Clark and Katharine Hitch Stewart - herself the granddaughter of Revolutionary soldier Robert Hanna - had three children who married descendants of the Peden family who were the chief founders of Fairview Presbyterian Church, one of the oldest in upper South Carolina. The three Peden descendants were Lou Anderson (married 62 Wistar Stewart), Martha Eugenia Peden (married 65 Dr. Henry Boardman Stewart), and Adam Stenhouse Peden (married 67 Nancy Ann Stenhouse Stewart). All three were first cousins, grandchildren of Rebecca Martin and Alexander Peden of the Fairview community. Alexander (founder of the Peden House of Alexander) was the son of original settlers Peggy McDill and John Peden, who came to the area before the Revolution from County Antrim, Ireland. The Peden family has held reunions at Fairview Church since 1899. The picture of 65 Dr. Henry Boardman Stewart and his family on a preceding page is said to have been made at the first Peden reunion in 1899.

6 Clark Berry Stewart

61 Margaret Amanda Stewart

Margaret Amanda Stewart was the oldest child of Katharine Hitch and Clark Berry Stewart, founders of the House of Clark. Amanda, as she was called, was born in 1845 at the old Hitch homeplace in the Sandy Springs community in lower Laurens County.

Amanda was six years old when her parents moved to upper Laurens County near the present town of Fountain Inn, SC. When she was nine years old she entered a private academy in Laurens - probably the old Laurensville Female Academy taught by her father's friend J.B. Hillhouse. She stayed with the Hillhouse family for a time.

As a young woman Amanda married James Lewis Stoddard. Lewis was the son of Elizabeth Owings and William Stoddard, charter members of New Harmony Presbyterian Church near Fountain Inn (and also grandparents of Rebecca Stoddard, wife of 31 Squire Bill Stewart of the Durbin community near Fountain Inn).

Before marrying Amanda, Lewis served in the Civil War as a private in "The Laurens Briars" Company G, 3rd Regiment, SC Infantry (Kershaw's Brigade). During the war he wrote long letters home to his parents, some of which still survive in the family records. In one letter Lewis mentions a surprise meeting with his future father-in-law "Reverant Mr. Stewart" near the front lines in Virginia. Lewis was wounded in action near Richmond, Virginia, and after some recovery was transferred to the medical corps. He spent the remainder of the war serving in army hospitals and with medical units, where he was in a position to relay first-hand news of the wounded and dead to anxious families in his home community.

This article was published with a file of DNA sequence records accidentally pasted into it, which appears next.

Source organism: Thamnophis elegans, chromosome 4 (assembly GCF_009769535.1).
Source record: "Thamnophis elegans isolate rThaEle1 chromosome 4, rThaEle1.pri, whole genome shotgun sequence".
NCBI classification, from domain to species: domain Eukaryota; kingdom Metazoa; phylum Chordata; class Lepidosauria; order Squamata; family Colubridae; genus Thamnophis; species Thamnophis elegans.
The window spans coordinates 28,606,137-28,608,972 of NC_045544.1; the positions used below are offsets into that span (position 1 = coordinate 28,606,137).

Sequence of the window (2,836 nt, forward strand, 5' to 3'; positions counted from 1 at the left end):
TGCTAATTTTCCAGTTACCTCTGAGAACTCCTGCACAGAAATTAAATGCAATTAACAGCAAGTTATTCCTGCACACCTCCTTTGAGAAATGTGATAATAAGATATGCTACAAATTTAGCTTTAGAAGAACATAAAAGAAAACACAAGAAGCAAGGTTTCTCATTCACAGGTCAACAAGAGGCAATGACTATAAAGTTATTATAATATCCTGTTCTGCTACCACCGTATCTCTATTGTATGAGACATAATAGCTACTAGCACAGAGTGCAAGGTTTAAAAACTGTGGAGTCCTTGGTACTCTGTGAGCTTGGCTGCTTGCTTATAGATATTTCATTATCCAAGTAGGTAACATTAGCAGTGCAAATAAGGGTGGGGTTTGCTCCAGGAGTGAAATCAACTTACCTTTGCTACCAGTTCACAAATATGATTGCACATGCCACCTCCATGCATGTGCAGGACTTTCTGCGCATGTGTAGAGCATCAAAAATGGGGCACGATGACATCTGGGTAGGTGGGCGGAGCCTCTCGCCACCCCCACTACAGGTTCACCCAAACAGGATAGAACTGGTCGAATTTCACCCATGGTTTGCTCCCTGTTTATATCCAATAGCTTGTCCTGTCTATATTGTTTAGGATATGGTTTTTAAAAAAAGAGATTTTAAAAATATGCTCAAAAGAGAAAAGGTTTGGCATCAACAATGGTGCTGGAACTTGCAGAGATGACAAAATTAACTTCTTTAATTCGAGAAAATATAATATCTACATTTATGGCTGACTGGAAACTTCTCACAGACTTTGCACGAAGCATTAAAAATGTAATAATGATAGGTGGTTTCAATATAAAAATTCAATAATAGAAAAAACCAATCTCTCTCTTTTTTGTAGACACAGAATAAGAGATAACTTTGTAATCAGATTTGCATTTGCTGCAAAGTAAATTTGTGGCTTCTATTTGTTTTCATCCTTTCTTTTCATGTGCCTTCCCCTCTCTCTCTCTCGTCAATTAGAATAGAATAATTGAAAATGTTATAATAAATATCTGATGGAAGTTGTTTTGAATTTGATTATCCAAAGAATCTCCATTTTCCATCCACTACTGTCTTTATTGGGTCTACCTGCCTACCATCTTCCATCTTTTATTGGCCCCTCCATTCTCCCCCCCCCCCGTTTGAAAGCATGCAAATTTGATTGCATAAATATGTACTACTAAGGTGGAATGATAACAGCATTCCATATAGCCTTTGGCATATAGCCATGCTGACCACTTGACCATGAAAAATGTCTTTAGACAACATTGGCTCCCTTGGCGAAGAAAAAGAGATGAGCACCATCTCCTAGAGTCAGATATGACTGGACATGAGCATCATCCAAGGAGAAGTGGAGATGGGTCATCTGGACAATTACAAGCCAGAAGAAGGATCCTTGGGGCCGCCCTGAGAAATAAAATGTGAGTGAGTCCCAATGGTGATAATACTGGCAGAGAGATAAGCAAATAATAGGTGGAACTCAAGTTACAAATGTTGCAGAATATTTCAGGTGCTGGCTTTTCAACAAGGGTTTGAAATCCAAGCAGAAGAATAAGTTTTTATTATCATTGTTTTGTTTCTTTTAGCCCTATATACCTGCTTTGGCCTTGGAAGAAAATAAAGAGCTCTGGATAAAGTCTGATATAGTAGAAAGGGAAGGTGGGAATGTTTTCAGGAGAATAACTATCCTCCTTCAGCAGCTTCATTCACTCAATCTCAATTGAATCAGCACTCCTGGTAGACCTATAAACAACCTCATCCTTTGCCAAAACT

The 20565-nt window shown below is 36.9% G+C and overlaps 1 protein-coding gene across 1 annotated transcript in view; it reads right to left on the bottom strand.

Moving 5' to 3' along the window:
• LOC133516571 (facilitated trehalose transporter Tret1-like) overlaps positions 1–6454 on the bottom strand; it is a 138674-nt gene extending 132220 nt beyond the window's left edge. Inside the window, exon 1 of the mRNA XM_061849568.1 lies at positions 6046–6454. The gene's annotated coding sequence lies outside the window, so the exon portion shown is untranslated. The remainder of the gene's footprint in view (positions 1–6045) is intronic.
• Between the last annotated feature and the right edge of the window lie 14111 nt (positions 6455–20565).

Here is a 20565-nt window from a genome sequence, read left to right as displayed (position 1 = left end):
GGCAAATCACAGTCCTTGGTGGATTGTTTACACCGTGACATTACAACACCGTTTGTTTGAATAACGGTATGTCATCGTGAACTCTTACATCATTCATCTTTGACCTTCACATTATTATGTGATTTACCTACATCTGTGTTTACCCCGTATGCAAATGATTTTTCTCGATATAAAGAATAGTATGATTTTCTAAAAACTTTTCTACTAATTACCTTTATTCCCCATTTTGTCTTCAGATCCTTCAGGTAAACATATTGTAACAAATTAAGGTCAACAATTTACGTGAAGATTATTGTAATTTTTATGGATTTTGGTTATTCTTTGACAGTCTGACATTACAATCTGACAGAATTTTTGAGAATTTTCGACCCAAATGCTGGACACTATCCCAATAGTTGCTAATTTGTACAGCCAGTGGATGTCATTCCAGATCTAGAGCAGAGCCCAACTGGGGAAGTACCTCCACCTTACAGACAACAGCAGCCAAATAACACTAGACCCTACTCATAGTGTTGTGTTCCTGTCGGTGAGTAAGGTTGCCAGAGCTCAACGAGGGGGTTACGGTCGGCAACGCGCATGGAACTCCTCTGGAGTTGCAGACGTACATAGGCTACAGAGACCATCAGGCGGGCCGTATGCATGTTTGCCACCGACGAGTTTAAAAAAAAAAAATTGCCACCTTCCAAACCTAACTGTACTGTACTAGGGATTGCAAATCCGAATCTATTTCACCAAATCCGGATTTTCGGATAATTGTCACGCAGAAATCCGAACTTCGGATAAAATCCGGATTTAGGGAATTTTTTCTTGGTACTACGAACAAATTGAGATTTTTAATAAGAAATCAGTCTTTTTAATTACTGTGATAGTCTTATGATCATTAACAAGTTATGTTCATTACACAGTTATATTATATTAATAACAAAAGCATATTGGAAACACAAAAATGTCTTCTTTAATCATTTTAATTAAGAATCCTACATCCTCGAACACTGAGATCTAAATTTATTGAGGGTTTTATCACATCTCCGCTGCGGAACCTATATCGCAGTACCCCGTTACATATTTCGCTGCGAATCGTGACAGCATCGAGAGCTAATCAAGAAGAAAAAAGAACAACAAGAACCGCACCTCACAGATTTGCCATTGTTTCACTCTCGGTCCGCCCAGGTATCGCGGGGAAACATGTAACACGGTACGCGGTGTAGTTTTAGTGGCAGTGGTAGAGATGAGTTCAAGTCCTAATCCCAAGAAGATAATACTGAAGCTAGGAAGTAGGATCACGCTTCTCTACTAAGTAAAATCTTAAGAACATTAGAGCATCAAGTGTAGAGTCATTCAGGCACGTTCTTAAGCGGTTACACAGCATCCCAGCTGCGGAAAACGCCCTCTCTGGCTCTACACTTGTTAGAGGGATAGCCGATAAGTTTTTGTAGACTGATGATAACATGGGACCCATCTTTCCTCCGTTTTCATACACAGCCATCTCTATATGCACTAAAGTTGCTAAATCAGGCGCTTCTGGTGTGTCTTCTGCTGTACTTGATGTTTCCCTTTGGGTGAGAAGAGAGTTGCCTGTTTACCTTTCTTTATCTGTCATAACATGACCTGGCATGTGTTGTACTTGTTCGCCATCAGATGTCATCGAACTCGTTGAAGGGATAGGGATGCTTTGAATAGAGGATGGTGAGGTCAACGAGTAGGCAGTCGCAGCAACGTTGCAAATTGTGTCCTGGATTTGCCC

Camp of 3rd S.C. Reg't

August 1, 1864

Dear father and Mother

I seat my self this morning to let you know my whear abouts we are now not far from Petersburg in a very warm fine old field we have bin marching very hard and fighting some since I last wrote you we left Petersburg the 23rd July for what is called deep Bottom not far from Malvern Hill whear we had a little fight and was shelled very heavly from the Enemys Gun Boats allso land Battrys the Gun Boats throwed Several 2 hundred Pounders over amongst us we had one man killed from the Briars their was a shell truck our orderly Sergt. in the Breast Bursting at the same time tearing him literly to pieces the poor fellow never knew what struck him. they have had a fight at petersburg but you will get the particulars before this reaches you we have had a hard time this Campaign Shure I am still on the field with the Assistant Surgt. it amuses me to see the Drs. dodging when the minees & shells begins to fly Drs are very Scarry people...I saw R.J. Stoddard day before yesterday he was well I was with him only a few minutes as his Regt was marching Ham Owings is supposed to be mortaly wounded the Neighbor Boys are all well I believe I am out of news I will have to stop for want of something to wright tell Fannie to wait patiently I will answer her letter as soon as I can I hope non of you will wait for me to write though becaus when we have to march so hard when we stop I am obliged to rest and when we stop we have no assurance of staying an hour the weather is very warm and but little rain I will close remaining your affectionate son til death